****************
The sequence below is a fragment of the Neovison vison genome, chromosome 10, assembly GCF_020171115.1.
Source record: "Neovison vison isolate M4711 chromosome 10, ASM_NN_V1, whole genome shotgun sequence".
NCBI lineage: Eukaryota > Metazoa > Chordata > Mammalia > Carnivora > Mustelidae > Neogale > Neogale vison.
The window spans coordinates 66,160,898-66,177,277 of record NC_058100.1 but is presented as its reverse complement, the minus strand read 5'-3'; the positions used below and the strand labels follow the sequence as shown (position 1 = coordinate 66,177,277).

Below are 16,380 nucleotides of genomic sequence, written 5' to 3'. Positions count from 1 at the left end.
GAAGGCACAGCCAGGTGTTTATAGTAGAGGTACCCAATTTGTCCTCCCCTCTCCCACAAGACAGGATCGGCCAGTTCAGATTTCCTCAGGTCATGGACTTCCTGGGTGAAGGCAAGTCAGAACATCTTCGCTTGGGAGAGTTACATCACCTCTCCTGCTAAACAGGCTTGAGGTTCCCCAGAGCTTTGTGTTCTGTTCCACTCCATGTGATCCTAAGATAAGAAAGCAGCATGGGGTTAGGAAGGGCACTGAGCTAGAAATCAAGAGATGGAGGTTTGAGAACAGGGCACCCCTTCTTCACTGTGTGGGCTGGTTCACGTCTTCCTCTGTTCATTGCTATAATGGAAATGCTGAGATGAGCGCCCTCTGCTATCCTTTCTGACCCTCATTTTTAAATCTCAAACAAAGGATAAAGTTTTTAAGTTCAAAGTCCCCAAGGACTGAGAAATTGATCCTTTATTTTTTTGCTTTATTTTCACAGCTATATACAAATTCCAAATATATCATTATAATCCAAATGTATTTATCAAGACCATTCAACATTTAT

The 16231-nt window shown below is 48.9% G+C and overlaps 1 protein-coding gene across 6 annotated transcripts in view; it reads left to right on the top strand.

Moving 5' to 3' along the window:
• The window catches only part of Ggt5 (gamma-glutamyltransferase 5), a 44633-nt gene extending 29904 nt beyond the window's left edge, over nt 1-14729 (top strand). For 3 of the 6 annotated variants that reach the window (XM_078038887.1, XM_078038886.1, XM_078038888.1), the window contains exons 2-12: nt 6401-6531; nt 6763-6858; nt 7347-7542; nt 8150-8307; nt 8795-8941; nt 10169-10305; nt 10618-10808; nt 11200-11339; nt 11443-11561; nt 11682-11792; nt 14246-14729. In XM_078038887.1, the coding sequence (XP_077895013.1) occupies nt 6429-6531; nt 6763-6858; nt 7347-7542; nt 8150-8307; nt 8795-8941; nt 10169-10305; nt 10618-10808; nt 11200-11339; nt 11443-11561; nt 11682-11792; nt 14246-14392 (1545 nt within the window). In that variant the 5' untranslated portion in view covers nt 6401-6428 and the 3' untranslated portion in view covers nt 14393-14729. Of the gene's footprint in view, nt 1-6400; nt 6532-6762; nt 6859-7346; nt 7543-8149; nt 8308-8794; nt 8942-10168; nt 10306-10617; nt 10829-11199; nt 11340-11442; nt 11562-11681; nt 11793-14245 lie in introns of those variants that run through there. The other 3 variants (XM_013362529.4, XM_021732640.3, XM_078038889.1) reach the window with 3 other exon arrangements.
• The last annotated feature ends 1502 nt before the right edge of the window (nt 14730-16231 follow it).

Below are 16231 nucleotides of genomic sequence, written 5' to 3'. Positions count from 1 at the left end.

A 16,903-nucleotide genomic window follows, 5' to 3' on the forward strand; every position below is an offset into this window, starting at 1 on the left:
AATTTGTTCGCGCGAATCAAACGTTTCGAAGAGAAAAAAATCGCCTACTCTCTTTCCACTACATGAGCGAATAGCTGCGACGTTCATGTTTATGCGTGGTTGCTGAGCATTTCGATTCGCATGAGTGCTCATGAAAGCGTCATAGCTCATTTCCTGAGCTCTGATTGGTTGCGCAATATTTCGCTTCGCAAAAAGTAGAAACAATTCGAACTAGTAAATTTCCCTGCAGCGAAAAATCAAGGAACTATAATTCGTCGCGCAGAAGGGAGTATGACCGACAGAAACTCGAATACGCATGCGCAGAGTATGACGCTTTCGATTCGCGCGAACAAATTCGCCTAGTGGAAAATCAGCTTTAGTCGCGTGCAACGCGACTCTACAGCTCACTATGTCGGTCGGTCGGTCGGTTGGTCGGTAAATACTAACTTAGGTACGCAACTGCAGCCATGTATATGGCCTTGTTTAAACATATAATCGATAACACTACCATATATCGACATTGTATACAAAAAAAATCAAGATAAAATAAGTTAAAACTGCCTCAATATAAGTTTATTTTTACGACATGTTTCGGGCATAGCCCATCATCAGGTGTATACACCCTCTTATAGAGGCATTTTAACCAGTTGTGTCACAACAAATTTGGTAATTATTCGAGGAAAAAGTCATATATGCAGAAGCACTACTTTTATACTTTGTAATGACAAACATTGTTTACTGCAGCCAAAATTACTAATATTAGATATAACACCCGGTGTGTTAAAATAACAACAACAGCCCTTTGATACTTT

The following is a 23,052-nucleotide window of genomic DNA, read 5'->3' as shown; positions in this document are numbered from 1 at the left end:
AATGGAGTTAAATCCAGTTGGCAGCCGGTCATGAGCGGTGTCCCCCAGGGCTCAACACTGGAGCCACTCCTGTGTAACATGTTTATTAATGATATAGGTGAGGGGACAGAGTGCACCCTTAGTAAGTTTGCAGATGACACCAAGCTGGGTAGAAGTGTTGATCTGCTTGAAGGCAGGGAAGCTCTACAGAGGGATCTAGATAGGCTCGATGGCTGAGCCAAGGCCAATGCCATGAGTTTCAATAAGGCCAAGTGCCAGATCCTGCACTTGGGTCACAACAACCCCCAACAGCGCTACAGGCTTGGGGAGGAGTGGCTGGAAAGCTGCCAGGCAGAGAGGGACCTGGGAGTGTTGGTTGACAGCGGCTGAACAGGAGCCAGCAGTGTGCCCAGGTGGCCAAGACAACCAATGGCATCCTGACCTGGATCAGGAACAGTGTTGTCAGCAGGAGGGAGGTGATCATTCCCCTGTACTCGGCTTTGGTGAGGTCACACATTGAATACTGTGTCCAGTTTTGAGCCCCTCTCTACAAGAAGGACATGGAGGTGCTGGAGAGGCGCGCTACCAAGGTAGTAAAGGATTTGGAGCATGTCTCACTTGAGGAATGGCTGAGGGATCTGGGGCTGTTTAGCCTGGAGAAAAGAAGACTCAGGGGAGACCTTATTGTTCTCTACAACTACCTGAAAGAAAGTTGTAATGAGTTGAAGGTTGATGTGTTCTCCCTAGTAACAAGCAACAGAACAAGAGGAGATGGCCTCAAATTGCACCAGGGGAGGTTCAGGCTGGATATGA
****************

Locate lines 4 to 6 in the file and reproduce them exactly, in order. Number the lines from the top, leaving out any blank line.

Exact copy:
The window spans coordinates 66,160,898-66,177,277 of record NC_058100.1 but is presented as its reverse complement, the minus strand read 5'-3'; the positions used below and the strand labels follow the sequence as shown (position 1 = coordinate 66,177,277).

Below are 16,380 nucleotides of genomic sequence, written 5' to 3'. Positions count from 1 at the left end.
GAAGGCACAGCCAGGTGTTTATAGTAGAGGTACCCAATTTGTCCTCCCCTCTCCCACAAGACAGGATCGGCCAGTTCAGATTTCCTCAGGTCATGGACTTCCTGGGTGAAGGCAAGTCAGAACATCTTCGCTTGGGAGAGTTACATCACCTCTCCTGCTAAACAGGCTTGAGGTTCCCCAGAGCTTTGTGTTCTGTTCCACTCCATGTGATCCTAAGATAAGAAAGCAGCATGGGGTTAGGAAGGGCACTGAGCTAGAAATCAAGAGATGGAGGTTTGAGAACAGGGCACCCCTTCTTCACTGTGTGGGCTGGTTCACGTCTTCCTCTGTTCATTGCTATAATGGAAATGCTGAGATGAGCGCCCTCTGCTATCCTTTCTGACCCTCATTTTTAAATCTCAAACAAAGGATAAAGTTTTTAAGTTCAAAGTCCCCAAGGACTGAGAAATTGATCCTTTATTTTTTTGCTTTATTTTCACAGCTATATACAAATTCCAAATATATCATTATAATCCAAATGTATTTATCAAGACCATTCAACATTTAT